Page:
Maybe I’m just not mingling with enough groups of people in the region, but I’m not hearing loud and persistent complaints about the end of Saturday home mail delivery, set for later this year. I’m not complaining, but I’d have a problem if home delivery in Oneonta were going away the other five days of the week.
Residents of Oneonta had no mail delivery at all until 125 years ago this April. In 1888, the post office was found within the Central Hotel block, in the area of today’s 189 Main St. Village residents picked up their mail at that office.
Oneonta was a growing village, and the post office was doing an increasing amount of business. Postmaster Harlow Bundy made an application on Wednesday, Jan. 4, 1888, to the Post Office Department in Washington, D.C., for free delivery of mail. Oneonta had exceeded the necessary requirement of $10,000 in annual business at the post office. Receipts had exceeded the level during 1887, said to be a great advance over previous years.
Of Bundy, The Oneonta Herald of Jan. 5 said, “That his application may be granted will be the wish of citizens generally and business men particularly.”
It was then reported on Wednesday, Feb. 18, how Post Office Inspector George E. Bachelder from the New York office paid a visit to Oneonta about free delivery. Bundy gave Bachelder a tour of the town and submitted required information. Afterward, Bachelder promised “a favorable report” about initiating the service.
On March 1, U.S. Congressman David Wilber wrote from Washington that he found there could be no free delivery in Oneonta until all dwellings were numbered. Village trustees gave the requirement immediate attention.
“While they are at it,” the Herald commented, “the trustees will see that proper signs are placed at street corners — the lack of which has been a constant cause of well-grounded complaint on the part of strangers.”
The effort seemed good enough toWilber, as by March 8, Bundy received a telegram from Wilber stating that free delivery had been granted for Oneonta to begin April 1 with three carriers.
The Herald also reported on March 22 that since free mail delivery would start, the newspaper would be delivered by special carriers within the village limits, to “ensure a more prompt delivery of the papers than heretofore,” and save subscribers “much trouble and inconvenience.”
Stephen Brown, Charles Mahan and James Bristol were hired from nearly 40 applicants for the mail carrier jobs. “The carriers have been measured for the regulations uniforms at Yagel’s,” a clothing store on Main Street that as of March 22 was not using a street address in its newspaper advertisements.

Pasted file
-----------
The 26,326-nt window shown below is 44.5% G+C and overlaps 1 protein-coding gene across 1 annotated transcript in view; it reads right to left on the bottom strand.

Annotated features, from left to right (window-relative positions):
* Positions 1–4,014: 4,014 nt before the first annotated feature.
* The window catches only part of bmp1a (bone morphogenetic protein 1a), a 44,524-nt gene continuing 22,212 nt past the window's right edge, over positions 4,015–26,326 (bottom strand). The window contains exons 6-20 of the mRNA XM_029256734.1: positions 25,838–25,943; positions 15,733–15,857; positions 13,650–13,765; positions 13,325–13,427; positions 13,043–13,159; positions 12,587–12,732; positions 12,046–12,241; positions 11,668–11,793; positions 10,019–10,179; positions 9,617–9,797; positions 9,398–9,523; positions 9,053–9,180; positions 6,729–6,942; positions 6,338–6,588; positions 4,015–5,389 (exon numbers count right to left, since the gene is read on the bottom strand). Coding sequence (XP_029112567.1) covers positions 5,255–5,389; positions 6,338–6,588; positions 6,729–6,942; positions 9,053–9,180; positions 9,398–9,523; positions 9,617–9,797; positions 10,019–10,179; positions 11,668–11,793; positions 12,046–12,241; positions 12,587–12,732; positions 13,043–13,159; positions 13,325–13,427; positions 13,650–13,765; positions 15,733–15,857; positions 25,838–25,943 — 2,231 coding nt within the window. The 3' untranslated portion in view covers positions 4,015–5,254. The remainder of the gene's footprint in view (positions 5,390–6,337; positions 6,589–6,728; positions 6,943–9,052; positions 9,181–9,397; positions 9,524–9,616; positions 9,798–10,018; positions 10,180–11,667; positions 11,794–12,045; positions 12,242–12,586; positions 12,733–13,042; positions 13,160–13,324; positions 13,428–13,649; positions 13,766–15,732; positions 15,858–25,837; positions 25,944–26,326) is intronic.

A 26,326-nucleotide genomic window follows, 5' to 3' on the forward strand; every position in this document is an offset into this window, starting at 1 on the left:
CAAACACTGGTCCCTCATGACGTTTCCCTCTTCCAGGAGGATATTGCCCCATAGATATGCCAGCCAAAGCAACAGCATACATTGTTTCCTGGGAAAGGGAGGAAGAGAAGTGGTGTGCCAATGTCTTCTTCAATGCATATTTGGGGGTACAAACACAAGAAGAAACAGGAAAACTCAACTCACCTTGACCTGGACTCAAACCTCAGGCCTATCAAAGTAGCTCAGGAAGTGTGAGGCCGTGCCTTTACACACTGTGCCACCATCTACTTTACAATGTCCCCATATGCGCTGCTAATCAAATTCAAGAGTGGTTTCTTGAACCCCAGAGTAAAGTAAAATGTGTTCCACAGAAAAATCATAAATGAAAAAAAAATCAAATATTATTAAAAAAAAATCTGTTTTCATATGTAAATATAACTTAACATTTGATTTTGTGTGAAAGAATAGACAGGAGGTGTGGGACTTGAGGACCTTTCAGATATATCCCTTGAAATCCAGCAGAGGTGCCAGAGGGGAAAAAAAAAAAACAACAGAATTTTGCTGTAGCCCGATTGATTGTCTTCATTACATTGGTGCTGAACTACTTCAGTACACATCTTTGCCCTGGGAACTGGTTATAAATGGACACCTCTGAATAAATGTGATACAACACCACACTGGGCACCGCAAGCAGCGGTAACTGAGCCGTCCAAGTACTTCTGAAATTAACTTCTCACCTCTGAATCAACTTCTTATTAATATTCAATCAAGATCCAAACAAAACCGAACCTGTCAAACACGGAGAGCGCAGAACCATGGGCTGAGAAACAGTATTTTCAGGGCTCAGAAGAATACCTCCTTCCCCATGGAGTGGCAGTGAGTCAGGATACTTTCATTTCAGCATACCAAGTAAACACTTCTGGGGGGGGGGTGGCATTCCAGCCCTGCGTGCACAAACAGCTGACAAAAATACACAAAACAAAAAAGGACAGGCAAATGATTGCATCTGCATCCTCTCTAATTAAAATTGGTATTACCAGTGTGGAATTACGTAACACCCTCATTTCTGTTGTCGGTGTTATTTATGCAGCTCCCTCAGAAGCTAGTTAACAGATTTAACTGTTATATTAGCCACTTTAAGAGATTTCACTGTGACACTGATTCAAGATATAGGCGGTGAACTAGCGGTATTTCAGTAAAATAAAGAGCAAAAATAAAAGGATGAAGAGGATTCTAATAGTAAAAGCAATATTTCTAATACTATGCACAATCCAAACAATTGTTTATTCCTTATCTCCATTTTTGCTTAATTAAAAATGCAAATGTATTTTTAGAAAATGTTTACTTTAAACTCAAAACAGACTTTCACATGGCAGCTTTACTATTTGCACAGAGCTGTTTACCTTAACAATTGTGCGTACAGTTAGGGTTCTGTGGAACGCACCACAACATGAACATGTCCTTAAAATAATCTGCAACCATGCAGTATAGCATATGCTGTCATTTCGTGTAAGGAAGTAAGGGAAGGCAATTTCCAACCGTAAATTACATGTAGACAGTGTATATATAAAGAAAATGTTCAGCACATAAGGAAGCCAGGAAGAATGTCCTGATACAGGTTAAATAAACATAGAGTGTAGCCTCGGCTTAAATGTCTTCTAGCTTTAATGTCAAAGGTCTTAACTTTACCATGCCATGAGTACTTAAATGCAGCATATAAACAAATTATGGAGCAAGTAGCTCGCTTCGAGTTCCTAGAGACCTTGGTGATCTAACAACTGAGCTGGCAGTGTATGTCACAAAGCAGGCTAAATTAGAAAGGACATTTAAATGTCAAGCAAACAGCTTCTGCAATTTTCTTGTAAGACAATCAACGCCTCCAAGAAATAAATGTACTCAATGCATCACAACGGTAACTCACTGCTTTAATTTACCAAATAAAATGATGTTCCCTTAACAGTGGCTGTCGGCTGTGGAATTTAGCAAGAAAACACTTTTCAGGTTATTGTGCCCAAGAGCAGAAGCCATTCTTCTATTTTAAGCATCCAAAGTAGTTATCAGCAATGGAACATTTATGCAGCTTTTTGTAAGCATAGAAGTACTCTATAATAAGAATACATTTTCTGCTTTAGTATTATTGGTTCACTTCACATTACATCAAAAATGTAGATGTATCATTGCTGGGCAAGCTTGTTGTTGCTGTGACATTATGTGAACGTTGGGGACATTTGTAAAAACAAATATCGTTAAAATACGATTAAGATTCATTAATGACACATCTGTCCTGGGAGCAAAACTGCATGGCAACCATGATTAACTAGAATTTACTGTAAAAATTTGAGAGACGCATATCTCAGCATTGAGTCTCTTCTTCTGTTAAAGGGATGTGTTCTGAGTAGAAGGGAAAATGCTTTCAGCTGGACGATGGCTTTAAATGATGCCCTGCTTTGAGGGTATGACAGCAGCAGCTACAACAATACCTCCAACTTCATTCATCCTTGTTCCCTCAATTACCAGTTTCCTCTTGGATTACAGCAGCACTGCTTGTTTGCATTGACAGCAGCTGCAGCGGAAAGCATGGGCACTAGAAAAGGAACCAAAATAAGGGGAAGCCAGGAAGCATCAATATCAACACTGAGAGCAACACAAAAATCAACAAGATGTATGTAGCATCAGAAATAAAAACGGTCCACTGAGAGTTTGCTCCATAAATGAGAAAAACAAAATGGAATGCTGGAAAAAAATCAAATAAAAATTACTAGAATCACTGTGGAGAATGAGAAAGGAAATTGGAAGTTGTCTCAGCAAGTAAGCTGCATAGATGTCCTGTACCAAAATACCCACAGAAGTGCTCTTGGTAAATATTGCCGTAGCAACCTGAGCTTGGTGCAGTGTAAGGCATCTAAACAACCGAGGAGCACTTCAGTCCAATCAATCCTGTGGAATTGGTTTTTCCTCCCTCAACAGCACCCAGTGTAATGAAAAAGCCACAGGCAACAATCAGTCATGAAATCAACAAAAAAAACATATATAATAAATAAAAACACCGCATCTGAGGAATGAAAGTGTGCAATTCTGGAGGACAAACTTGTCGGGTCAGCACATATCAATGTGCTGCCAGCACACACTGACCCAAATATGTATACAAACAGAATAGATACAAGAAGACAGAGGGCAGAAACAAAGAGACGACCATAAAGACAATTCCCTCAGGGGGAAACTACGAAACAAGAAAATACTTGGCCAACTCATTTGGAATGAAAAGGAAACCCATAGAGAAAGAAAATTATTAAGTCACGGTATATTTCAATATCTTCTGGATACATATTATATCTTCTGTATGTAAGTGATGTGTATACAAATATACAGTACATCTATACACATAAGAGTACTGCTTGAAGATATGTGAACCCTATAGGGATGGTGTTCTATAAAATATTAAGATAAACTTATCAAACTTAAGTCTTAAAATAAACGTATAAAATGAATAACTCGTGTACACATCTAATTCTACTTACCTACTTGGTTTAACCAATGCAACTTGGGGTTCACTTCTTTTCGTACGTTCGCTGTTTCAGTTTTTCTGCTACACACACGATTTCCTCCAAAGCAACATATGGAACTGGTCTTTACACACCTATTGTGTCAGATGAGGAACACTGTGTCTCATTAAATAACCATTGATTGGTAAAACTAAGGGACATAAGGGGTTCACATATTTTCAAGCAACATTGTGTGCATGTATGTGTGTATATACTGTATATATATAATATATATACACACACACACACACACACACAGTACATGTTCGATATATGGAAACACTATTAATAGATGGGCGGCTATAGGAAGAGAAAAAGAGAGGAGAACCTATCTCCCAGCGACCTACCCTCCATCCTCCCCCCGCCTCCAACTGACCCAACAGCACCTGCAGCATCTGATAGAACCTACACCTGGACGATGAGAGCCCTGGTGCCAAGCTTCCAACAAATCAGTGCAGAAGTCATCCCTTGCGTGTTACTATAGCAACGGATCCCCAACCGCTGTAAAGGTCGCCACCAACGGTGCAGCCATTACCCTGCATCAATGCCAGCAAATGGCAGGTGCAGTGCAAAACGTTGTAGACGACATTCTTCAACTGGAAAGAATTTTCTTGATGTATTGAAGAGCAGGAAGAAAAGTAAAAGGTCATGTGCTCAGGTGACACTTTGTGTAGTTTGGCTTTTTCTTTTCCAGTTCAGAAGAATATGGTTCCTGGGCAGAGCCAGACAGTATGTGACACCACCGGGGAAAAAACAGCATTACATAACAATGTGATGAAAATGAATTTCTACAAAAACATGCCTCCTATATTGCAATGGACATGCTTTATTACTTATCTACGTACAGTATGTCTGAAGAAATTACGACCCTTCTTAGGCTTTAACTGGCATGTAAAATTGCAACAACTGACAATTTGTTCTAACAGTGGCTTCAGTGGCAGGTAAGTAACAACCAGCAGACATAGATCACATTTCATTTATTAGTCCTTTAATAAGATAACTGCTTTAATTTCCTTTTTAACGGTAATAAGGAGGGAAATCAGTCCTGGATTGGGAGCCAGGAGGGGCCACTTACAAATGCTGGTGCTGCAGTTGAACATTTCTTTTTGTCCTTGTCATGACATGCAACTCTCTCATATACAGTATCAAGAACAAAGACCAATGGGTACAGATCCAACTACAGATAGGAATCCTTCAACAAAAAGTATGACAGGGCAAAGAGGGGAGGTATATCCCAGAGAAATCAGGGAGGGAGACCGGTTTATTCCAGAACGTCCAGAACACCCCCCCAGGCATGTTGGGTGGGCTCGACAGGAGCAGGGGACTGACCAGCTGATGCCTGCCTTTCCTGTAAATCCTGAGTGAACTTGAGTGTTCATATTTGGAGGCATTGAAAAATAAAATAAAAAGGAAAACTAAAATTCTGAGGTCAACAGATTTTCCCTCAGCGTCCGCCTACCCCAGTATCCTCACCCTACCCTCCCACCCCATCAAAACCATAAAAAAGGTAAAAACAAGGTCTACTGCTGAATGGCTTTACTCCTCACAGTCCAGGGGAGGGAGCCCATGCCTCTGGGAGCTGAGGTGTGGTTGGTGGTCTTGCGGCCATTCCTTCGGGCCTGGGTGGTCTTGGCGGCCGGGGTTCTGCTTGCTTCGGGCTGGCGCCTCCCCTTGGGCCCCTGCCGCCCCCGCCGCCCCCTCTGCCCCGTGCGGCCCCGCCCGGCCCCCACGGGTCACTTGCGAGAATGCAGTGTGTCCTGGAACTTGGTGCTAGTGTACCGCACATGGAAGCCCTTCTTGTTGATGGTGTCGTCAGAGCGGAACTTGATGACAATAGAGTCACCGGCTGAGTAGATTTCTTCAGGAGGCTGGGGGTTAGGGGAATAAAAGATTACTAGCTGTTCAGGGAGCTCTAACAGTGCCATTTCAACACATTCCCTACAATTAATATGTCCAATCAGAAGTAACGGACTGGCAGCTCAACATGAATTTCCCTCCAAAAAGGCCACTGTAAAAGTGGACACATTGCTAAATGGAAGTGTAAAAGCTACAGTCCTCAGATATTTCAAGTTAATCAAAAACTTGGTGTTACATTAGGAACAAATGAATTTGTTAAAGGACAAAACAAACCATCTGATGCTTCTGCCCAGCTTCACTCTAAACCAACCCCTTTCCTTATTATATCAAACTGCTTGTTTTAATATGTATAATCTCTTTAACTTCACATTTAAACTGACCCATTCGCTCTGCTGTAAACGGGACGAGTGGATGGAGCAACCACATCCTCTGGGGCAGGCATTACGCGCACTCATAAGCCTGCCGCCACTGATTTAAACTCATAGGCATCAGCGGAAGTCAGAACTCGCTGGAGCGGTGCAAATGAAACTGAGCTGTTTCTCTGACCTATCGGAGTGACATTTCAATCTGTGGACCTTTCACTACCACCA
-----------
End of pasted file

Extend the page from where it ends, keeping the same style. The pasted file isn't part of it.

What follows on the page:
By March 29, a total of 25 mailboxes had been placed around the village for receipt of mail, all listed in that week’s Herald.
Since April 1 fell on a Sunday, the first deliveries left the post office by 8 a.m. Monday and the routes were completed without a glitch.
“There had been lively times around the Oneonta post-office for the forty-eight hours previous, the change to the new system entailing a vast amount of work…to be done in addition to the regular business of the office.”
“The system’s introduction here,” the Herald reported, “marks an epoch in the history of the village, is another step looking to the enrollment of Oneonta among the young cities of the Empire state, and all, regardless of party, will unite in giving Postmaster Bundy his due for the effort he has put forth in behalf of the project.”
By April 12 it was reported that for the first nine days of free delivery, the letter carriers delivered 12,364 pieces of mail outside the post office, 7,559 of which were letters.
Right around this time, Bundy had also begun using an experimental time recording device for his three mail carriers. The time recorder was devised by his brother, Willard Bundy, then a jeweler in Auburn.
As many know, that time recorder eventually took Harlow Bundy away from Oneonta to join his brother Willard in a growing time recorder business in Binghamton, Bundy Manufacturing. It became a forerunner to today’s IBM Corp., a company many Oneontans invested in early and often.
On Monday: Visitors to Cooperstown have always loved the village’s history, and its current tourism information center played a small part in that history.
City Historian Mark Simonson’s column appears twice weekly. On Saturdays, his column focuses on the area during the Depression and before. His Monday columns address local history after the Depression. If you have feedback or ideas about the column, write to him at The Daily Star, or email him at email@example.com. His website is www.oneontahistorian.com. His columns can be found at www.thedailystar.com/marksimonson.